alongside digitalisation, not least in the security space. “Security for clients while employees are working remotely will continue to have increasing importance, particularly as companies look to make this a more permanent change,” says Joshi. “Over the past year businesses have become increasingly cognizant of the importance of ensuring data security for not only their clients, but also their workforce, and we see this as one of the most important aspects when it comes to 34

ensuring digital trust.”

“Organisations need to adopt an agile business approach, while reviewing and optimising existing processes for a digital first environment” — Samuel Schofield, VP EMEA, Udacity

While the pandemic has served to push forwards the arrival of digital

reality and augmented reality tools

workforce technologies, plenty are

are already widespread in the EdTech

still yet to reach maturity. Take virtual

space but have yet to gain the same

reality (VR), for instance. “Virtual

traction in the business community,” says Andrew‌ ‌Duncan,‌ ‌Partner‌ ‌and‌ ‌UK‌

PWC

‌CEO‌ ‌at‌ ‌Infosys‌ ‌Consulting. “However, VR has extensive applications for

According to PwC, digital workforce transformation requires: • E mployee trust optimisation • A ligning work with a broader purpose • Fostering a culture of innovation • P romoting diversity

FEBRUARY 2021

remotely upskilling employees. This will be essential to avoid a workforcewide skill lag due to the pandemic. For example, developing presentation skills, something which would typically rely on in-person training, can now be achieved using virtual meeting rooms, populated with realistic elements like


35 lighting distractions and background

increase of real-time data from rapid

audience noise.”

digitisation, I expect to see digital

The practice of digital twins, repli-

twins used not just in supply chains

cating real world infrastructure in the

and manufacturing, but throughout all

digital space, is also gaining traction,

modern businesses.”

as Joshi emphasises. “Businesses

And according to Taal, developing

able to seize the opportunities cre-

digital workforce skills means a con-

ated by digital twins can improve their

crete advantage in the hiring space.

predictive powers while reducing cost

“In fact, when choosing between two

of service. As we continue into 2021,

similarly qualified job candidates, 73%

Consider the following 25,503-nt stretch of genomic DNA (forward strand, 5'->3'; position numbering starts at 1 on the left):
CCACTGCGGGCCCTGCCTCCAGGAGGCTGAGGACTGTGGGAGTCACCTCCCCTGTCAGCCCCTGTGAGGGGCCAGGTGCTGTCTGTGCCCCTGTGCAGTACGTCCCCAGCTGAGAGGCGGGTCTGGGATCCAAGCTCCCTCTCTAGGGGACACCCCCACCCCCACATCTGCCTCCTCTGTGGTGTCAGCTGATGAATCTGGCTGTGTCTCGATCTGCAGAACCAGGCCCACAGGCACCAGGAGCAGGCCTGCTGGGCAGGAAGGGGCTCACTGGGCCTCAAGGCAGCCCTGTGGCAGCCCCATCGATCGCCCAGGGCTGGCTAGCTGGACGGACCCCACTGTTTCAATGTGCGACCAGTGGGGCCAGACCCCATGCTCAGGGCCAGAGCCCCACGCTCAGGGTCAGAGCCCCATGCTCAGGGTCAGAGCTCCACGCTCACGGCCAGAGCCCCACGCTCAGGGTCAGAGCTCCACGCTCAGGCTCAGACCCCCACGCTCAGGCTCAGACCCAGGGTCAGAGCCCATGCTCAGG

more organisations will therefore turn

of executives surveyed by UiPath said

to digital twins of their supply chains

they would pick the candidate with

to better prepare for unexpected

more experience with automation

shocks and to build an intelligent and

and AI tools, even if the role does not

resilient ecosystem. However, with the

require those abilities.” a i ma ga z i n e. com


A I A P P L I C AT I O N S

CHALLENGERS and GIANTS race for AUTONOMOUS VEHICLES 36

The future of autonomous vehicles is split between challengers developing their own technology and existing automotive manufacturers partnering with tech firms WRITTEN BY

T

WILLIAM SMITH

disruptor side, while existing giants are tending to partner with smaller companies to benefit from their technologies. The eventual goal is an autonomous vehicle at level 5 of the Society of Automotive Engineers’ (SAE) Levels of Driving Automation Standard, representing complete autonomy at all times. Such collaboration represents a counter to the growing dominance

he established car giants are

of challenger automotive companies

increasingly catching up to

such as Tesla, who have been able to

challengers by investing in

create enormous company value on

autonomous vehicle technology from

the basis of the technology integrated

partners. Competition to achieve such

into their vehicles rather than through

a service is fierce, with big players

the volume produced, accordingly

including the likes of the Alphabet

becoming the most valuable car manu-

Inc-Owned Waymo and Tesla on the

facturer in the world.

FEBRUARY 2021


37

“WE WANTED TO REIMAGINE TRANSPORTATION AS IF THE CAR HAD NEVER EXISTED” — Dan Ammann, CEO, Cruise

a i ma ga z i n e. com


Digital Transformation. Made real every day. Find out how big advances in AI have made it easier than ever to unlock the power of data, create value, insights and a new level of intelligent security. From Individuals, to small organizations, to the Global Fortune 100, AI and machine learning are improving businesses and lives everywhere.

38

Learn More


“IN THE NEAR TERM, 100% OF OUR RIDES WILL BE FULLY DRIVERLESS”

— John Krafcik, CEO, Waymo

THE DISRUPTORS